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I thought I'd kick the new year off with another movie marathon. I thought it was time to check out a few old school mystery flicks. Som...

Thursday, October 20, 2022

The Blob (1988)

There aren’t many remakes that are worthy successors to the originals, but this is one of them. We meet the inhabitants of a small town including our main characters of the bad boy, Brian Flagg, and the pretty cheerleader, Meg Penny. We get to watch them go about their lives with Meg cheering on the high school football team and going on a date with Paul. Brian gets hassled by the cops and rides his motorcycle around. Meg even has a preteen little brother who sneaks out to see a movie he shouldn’t. When a homeless man pokes an asteroid, it sets off a chain of events that leads to the military descending on the town and quarantining them.

See it wasn’t actually an asteroid that crashed in the woods. It was a biological warfare experiment and is now getting out of hand. The Blob is basically an eating machine consuming anything living, including the locals, and growing bigger after each meal. At first no one believes Meg, including Brian, but soon enough it is impossible to ignore. How do you stop a monster like this? Well, I’m not going to ruin it for you. But then I would expect that you have either seen this or the original, so you probably already know.

This is how you do a proper remake. You take inspiration from the original and respect it but don’t do a shot for shot clone like the Psycho remake. Nor do you ignore what made the original such a good flick and wreck it like Rob Zombie’s Halloween remake. Instead, you remind folks of what was cool and then lean into what you can do that it couldn’t. Here we get to see familiar takes on the diner, the theater, and the old guy kicking things off with some foolish poking it with a stick action. There was something familiar about this that put a smile on my face.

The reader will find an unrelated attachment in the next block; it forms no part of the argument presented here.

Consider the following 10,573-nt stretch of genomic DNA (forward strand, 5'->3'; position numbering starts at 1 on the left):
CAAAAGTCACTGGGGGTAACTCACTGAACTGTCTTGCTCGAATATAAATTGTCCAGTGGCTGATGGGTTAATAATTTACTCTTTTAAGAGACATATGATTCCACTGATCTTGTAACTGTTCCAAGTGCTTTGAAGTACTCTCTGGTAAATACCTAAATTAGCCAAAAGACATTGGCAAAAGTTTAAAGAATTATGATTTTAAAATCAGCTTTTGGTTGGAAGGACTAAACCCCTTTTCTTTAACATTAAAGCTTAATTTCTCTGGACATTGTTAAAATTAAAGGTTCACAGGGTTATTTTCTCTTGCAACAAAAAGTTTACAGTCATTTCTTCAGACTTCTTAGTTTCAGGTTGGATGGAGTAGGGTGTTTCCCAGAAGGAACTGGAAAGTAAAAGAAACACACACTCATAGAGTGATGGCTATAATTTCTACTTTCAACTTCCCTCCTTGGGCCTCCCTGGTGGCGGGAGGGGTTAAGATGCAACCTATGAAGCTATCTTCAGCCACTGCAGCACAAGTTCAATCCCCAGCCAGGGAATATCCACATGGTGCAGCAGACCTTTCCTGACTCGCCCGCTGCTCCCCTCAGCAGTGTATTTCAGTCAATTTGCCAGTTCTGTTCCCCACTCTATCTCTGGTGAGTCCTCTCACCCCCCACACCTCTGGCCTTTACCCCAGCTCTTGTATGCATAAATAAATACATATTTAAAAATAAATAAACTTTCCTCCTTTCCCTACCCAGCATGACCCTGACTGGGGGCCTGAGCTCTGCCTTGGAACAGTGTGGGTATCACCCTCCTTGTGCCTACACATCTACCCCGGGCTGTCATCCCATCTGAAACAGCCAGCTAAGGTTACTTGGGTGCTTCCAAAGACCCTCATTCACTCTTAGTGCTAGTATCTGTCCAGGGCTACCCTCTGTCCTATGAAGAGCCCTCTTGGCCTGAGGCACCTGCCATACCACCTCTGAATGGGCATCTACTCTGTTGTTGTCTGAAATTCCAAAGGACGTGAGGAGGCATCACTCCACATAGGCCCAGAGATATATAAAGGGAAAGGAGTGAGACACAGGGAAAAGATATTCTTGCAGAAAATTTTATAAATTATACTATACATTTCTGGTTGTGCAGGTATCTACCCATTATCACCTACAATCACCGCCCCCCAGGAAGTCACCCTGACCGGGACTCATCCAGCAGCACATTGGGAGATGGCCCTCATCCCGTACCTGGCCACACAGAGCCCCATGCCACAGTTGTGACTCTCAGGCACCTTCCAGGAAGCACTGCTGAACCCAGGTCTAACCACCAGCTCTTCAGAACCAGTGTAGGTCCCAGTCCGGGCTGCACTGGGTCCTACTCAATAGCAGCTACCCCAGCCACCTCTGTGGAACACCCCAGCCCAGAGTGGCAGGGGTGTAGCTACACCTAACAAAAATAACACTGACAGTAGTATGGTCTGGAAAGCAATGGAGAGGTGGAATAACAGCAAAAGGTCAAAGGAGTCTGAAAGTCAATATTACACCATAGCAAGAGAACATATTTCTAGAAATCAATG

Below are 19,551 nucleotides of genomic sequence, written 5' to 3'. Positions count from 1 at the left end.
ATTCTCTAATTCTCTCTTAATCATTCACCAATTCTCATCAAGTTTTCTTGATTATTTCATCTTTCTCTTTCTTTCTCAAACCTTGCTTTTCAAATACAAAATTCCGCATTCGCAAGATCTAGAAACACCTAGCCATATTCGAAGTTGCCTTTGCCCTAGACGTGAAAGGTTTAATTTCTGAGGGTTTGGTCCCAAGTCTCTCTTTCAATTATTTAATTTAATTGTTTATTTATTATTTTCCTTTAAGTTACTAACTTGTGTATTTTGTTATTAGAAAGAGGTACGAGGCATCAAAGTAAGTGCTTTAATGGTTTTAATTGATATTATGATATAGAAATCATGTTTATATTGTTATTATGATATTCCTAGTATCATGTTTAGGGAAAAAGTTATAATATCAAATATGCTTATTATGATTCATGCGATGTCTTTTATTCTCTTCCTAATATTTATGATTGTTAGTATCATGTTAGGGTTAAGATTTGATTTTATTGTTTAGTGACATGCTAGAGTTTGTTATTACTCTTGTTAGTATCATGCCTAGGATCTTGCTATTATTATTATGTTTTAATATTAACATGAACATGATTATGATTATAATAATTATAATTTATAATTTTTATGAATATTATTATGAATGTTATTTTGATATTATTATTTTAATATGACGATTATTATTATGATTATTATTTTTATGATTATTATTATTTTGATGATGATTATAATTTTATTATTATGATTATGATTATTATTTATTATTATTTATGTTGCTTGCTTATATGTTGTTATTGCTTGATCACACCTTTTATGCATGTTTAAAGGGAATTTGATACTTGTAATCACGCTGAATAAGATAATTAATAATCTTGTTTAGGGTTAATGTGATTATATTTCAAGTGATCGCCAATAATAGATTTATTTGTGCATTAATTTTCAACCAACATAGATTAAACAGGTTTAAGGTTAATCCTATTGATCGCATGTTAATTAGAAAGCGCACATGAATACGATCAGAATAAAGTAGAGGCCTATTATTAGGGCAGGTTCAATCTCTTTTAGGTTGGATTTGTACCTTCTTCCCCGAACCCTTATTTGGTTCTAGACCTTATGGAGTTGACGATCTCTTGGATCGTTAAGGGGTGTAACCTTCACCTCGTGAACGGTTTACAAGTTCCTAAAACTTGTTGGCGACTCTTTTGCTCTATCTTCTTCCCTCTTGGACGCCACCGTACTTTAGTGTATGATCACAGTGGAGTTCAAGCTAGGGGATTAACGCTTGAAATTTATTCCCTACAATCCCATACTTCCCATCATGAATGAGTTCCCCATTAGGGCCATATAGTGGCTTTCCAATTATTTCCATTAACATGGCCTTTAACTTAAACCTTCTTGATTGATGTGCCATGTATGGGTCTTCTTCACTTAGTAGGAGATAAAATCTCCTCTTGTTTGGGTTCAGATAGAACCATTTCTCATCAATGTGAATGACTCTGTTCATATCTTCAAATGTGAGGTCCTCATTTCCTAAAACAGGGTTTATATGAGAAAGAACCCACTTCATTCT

The magnificent '80s mullet
Overall the pacing is solid with not a slow moment in the ninety or so minute runtime. They establish what is happening with a bit of humor. Meg’s dad being the pharmacist was a goofy but cool laugh before the horror starts. But once they get to the creature it is one kill after the other with just enough plot development to make you care about the soon to be blob victims. Not only is this a remake done right but this is a perfectly executed creature feature. The cast is great including Kevin Dillon as Brian. He has the most luxurious of mullets. A pre Saw Shawnee Smith is Meg and does a good job in the role. Young actor Michael Kenworthy is the little brother and plays basically the same role in another movie also made in eighty eight, Return of the Living Dead II.

But here is where they up the ante with The Blob remake. We get a ton of cool creature effects and some nasty kills. The blob oozes around the town eating anyone it finds in some gruesome ways. People get melted on screen with their bones exposed and flesh dripping off. Someone gets yanked down a sink drain headfirst, an annoying theater goer is yanked by the face up to the ceiling, there are collapsing boobs, and a meat sack sheriff too. Though my favorite kill has to be the bent backwards deputy. That one has always stuck with me.

The effects and kills are a blast!
I also dug that they doubled down on switching it up and surprising the audience with some of the plot choices. First up they killed off the character that looked to be the love interest in the most horrific of ways. Yeah, he has an arm off! Hell, they even kill a damn kid including his half empty skull popping up out at the audience. These are very eighties things that were available to the filmmakers and almost expected from that gooiest of decades that simply couldn’t have happened in the fifties.

I loved this movie when I first rented it back in the day and while there are a couple greenscreen shots that don’t hold up the practical effects work and kills are top notch. The cast is fun, and the story perfectly executed. I highly recommend everyone give this one a watch.


© Copyright 2022 John Shatzer

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